Video messaging: Every mail a pitch for attention

Summary:EyeJot's David Geller sent me an email that grabbed my attention the other day. In it, a video image of Geller told me about the company's new attachment features and he pointed below the video frame to an attached file.

EyeJot adds attachments
EyeJot's David Geller sent me an email that grabbed my attention the other day. In it, a video image of Geller told me about the company's new attachment features and he pointed below the video frame to an attached file. This is enterprise gold, because in the increasingly confusing datascape that is a company the image of another person can galvanize our attention.

The video message also works as a "PR pitch," because video can't support the impersonal mail-merge that simply inserts a name and sends the same message to thousands of journalists and bloggers. Video within the enterprise has the added benefit of telling the recipient at a glance who is asking for their attention—the ability to do attachments, which EyeJot just added this past week, links that visual context to a call for action, whether it is "read this document," "edit this document" or whatever the requested action may be.

That the whole service exists in the cloud makes this an intriguing supplement to the standard enterprise messaging system, which tends to close the channels of communication behind the firewall. I am not sure that EyeJot will not need to ship a device that sits behind the firewall to accommodate IT security concerns, but the current design supports what I believe is essential to the success of the enterprise: permeability.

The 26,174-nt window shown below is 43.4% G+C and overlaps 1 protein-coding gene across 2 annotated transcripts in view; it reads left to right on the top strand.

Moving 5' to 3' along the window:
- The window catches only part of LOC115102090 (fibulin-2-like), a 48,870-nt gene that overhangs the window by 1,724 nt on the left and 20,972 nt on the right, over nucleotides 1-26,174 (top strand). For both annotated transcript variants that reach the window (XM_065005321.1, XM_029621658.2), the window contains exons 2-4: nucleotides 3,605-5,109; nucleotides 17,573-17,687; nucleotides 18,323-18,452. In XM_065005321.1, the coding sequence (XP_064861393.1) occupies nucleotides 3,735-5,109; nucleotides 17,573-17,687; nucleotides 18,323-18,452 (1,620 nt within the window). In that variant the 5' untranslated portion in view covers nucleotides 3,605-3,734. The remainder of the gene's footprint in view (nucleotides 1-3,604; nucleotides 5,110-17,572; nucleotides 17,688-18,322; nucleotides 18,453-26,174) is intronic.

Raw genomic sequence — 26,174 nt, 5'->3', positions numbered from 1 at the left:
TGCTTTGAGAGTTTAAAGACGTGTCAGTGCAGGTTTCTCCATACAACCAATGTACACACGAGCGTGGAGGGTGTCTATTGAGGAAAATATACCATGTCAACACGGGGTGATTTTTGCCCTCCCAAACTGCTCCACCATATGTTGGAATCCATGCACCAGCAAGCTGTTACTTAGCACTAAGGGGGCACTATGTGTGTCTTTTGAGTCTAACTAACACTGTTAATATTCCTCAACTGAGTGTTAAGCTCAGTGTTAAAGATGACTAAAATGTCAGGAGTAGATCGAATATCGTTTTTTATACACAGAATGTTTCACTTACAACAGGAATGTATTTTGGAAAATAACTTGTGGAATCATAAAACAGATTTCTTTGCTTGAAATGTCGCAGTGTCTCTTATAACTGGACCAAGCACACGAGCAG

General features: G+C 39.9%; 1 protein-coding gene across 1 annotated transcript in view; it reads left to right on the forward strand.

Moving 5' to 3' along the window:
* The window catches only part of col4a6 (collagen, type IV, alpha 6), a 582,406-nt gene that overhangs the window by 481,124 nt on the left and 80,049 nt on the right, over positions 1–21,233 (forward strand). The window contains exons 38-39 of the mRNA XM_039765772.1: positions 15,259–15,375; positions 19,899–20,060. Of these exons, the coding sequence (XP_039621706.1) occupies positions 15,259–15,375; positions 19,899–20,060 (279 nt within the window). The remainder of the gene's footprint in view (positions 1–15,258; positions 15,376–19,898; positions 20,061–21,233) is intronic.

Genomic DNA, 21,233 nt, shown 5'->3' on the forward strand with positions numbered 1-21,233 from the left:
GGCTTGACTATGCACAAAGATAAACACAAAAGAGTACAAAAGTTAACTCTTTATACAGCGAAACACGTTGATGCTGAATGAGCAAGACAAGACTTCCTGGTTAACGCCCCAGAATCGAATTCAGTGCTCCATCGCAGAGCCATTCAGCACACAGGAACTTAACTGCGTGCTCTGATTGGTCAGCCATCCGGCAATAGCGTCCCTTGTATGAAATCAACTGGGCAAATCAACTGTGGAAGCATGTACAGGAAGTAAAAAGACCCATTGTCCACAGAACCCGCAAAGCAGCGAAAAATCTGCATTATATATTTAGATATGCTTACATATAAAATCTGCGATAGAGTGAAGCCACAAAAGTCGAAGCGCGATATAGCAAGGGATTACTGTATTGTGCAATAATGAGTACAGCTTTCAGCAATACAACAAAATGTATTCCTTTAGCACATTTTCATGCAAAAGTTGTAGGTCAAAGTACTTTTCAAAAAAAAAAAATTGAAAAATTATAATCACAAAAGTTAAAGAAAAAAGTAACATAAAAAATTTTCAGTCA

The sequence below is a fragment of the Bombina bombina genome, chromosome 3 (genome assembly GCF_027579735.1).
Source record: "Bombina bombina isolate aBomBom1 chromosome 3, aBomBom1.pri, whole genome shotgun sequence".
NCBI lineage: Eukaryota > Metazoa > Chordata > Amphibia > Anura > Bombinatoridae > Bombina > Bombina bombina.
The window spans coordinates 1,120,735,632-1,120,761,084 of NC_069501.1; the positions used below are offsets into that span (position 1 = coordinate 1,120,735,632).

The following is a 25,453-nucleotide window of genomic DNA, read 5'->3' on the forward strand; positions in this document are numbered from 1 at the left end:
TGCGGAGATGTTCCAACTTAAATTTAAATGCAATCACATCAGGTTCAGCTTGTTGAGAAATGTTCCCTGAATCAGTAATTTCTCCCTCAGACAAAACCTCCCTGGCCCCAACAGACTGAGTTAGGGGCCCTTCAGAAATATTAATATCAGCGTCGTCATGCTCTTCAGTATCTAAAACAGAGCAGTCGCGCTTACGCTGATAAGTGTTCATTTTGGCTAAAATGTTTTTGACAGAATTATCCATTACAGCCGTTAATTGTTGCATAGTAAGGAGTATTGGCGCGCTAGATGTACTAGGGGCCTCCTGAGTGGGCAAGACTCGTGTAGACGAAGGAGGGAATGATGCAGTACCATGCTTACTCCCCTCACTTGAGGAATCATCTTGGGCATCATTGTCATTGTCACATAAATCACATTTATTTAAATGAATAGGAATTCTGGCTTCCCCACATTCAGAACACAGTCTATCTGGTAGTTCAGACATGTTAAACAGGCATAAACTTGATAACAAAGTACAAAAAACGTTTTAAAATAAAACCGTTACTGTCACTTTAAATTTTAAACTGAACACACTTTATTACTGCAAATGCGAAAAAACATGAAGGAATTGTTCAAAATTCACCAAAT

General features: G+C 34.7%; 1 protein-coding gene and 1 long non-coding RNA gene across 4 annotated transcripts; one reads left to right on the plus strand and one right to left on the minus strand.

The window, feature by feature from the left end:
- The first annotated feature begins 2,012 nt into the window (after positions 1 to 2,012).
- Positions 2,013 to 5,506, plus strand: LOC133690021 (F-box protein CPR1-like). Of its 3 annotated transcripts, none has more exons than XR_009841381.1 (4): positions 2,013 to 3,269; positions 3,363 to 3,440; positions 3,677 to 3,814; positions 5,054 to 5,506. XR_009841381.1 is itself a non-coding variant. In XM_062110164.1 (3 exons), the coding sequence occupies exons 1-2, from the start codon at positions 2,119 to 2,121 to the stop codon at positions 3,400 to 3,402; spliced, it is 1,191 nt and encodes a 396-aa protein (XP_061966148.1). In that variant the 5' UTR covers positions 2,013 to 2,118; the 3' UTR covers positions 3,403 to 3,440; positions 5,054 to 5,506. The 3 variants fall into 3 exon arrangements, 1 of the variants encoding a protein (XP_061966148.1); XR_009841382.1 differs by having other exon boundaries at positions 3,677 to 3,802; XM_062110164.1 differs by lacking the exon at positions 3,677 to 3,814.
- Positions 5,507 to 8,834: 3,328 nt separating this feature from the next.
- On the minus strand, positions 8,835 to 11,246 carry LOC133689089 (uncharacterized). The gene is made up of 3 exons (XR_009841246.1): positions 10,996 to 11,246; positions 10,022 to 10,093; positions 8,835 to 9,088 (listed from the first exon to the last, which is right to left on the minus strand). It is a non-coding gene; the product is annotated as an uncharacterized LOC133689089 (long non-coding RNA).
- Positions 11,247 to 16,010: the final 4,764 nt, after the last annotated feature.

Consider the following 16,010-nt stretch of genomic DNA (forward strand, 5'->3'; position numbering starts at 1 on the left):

It's critically important that IT recognize that every message contends for the reader's attention and that within the enterprise an image of the boss or a trusted colleague is going to have more impact than a text message. Tools like this help us focus on what matters to our companies.

Topics: Cloud, Networking, Security

About

Mitch Ratcliffe is a veteran journalist, media executive and entrepreneur. He was editor of the ground-breaking Digital Media newsletter in the 1990s and a frequent contributor to ZDNet over the years. He led development of the first Web audio/video news network at ON24, sat on the board of Electric Classifieds Inc. and Match.com, and wor... Full Bio

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